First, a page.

Betty Lupinacci: I have so many favorites in the collection that it’s difficult to choose. However, there are a couple rare items that I really love. One is the Russian Manuscript Scrolls Collection, which I’ve only seen once, but which made an enormous impression on me. The collection consists of 48 scrolls of varying lengths, containing all manner of legal documents from the 1600 and 1700s. The second is Laÿen Spiegel von rechtmässigen Ordnungen in burgerlichen vnd peinlichen Regimenten. This book has the best illustrations in perhaps any book, but certainly any law book, I’ve ever seen. They contain all manner of devils and demons and even dragons that depict the blurred lines between law and religion during that time. The illustrations remind me of Hieronymus Bosch’s art. Fortunately, you can get a look at some of them in a post Nathan Dorn wrote a few years ago. If you want overlooked items, though they’ve been getting more attention in recent years, there is our collection of gazettes and other documents from the occupying forces of post-WWII Germany. I just think that this is such a historically significant collection, and I wonder if any other library has as many of these titles as we do. Here are three examples of gazettes from the U.S., French, and British zones:

Jennifer Davis: Of all my favorite collections and collection items in the Library, in a tie with the rare law books collection, is our foreign legal gazettes collection. We have an extensive foreign gazette collection, which started around the mid-19th century and is one of the world’s largest. Responsibility for foreign gazettes crosses several sections in the Collection Services Division; we handle the entire lifecycle from identification of titles and title changes of gazettes to acquisition to cataloging, classifying, providing metadata, and web archiving gazette titles and issues. We have gazettes from all over the world: search and see. Working with this collection has been highly enjoyable, and whenever I have need of it, using it and knowing I can rely on it is wonderful.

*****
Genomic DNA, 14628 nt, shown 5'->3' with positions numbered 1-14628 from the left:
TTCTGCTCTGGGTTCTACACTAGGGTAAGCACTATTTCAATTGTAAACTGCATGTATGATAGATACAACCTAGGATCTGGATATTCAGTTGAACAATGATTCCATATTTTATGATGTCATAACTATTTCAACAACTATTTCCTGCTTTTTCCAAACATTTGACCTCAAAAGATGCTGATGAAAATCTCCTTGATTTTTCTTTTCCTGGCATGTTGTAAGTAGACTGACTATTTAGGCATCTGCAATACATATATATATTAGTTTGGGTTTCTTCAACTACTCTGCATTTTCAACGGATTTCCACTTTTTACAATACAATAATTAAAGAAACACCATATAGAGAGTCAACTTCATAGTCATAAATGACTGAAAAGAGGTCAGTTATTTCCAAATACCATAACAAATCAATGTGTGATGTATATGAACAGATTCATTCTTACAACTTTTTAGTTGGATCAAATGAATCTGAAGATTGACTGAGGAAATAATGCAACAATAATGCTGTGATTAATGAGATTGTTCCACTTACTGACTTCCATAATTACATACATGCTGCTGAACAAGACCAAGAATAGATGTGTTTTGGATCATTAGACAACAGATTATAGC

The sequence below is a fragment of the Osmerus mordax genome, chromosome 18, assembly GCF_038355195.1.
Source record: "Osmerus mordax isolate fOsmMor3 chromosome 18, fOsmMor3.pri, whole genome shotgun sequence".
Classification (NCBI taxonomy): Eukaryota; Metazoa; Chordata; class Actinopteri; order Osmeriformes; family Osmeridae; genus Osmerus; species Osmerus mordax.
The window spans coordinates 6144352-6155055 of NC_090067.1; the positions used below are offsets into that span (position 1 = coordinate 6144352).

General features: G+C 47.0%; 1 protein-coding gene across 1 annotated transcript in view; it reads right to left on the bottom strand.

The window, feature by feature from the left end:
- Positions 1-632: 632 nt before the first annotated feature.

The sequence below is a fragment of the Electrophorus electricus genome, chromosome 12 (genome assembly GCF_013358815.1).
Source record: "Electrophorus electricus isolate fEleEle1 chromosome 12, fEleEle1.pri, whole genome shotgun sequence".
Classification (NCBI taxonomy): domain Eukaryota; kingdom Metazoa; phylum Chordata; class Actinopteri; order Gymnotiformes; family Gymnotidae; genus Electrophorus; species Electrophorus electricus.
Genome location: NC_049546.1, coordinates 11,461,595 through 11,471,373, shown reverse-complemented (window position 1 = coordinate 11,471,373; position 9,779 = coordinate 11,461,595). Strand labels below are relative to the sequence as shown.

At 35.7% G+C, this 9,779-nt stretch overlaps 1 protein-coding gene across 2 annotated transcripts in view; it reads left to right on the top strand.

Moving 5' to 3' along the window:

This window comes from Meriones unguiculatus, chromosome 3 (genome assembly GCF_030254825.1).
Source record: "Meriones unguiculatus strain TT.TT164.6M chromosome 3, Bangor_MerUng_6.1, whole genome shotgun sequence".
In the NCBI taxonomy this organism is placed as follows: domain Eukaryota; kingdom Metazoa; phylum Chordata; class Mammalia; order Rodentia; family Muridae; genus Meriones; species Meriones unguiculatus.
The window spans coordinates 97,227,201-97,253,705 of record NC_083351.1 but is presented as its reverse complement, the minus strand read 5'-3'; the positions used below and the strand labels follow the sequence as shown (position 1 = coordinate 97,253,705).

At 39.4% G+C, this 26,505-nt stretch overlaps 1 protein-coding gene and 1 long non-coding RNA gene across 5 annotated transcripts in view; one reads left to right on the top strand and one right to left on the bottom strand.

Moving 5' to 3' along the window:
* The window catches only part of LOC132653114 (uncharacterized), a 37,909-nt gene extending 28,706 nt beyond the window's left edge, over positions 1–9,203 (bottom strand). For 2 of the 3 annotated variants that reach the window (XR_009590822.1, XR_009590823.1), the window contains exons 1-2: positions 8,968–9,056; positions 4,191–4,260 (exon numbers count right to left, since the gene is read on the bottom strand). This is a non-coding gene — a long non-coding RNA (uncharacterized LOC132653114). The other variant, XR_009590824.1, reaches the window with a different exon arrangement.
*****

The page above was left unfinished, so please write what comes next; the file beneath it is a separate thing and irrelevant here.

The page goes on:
Jennifer González: My favorite collection that we have in the Law Library is our United States Treaties collection. This collection spans 1776 to 1984 and it is so interesting to see how the country has expanded and increased its international reach. There are 13 volumes for the 174-year span from 1776 to 1949 (which includes all the post-WWI and WWII treaties) and 16 volumes/parts for the two-year span of 1976-1977. Working on this collection has also honed my metadata skills, especially when having to figure out how to handle former countries and names like Burma, Czechoslovakia, Muscat, and Texas. Start your research with our research guide or dive into one of the volumes to find out about treaties on coffee, highways, potatoes, mail, gold, ships, education, or friendship. Another thing that consistently amazes me is how expansive the Music Department of the Library of Congress is. Included in the over 400,000 music item collection is a large collection of musical instruments, including the Dayton C. Miller collection of flutes from around the world, the Stradivarius instruments, and a set of instruments from Thailand. The Music Department also hosts concerts and writes for In the Muse Performing Arts Blog. Also, my local library has been so inventive, especially over the last few years. They have a program to learn the ukulele, a magazine published to highlight the art of public school students, and a set of Garfield comics for cyber safety. They also have a Storytime Bundle – a curated, surprise brown bag of books to take home – that has been a big hit with my children!